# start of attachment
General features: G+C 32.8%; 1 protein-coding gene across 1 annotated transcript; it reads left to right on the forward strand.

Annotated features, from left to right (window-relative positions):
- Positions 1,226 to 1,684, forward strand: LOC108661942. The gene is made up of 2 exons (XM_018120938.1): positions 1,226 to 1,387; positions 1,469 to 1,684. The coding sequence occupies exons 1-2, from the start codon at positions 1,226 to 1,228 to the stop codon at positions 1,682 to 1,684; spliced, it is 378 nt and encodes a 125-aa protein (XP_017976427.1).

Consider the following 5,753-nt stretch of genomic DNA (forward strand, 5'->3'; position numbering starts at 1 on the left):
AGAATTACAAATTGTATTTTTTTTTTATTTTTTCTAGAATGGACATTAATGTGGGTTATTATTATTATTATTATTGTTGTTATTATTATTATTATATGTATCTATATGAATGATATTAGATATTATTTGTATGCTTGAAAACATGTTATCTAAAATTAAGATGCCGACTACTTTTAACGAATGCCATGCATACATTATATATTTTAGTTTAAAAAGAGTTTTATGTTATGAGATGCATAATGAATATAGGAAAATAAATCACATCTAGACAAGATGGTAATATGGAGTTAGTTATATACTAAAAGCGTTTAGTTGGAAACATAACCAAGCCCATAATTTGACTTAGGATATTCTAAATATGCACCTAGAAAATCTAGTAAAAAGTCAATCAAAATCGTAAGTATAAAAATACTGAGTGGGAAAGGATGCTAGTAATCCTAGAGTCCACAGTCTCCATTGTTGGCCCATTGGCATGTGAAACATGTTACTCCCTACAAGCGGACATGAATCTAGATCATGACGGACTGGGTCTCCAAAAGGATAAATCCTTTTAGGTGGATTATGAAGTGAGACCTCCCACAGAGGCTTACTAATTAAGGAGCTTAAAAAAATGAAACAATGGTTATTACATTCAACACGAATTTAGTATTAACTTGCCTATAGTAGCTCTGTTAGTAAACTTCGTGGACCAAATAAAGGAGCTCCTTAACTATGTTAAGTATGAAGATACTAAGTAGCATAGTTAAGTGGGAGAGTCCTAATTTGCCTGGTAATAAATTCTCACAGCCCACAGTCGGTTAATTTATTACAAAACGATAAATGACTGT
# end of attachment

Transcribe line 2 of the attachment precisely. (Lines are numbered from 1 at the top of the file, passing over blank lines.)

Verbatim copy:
Annotated features, from left to right (window-relative positions):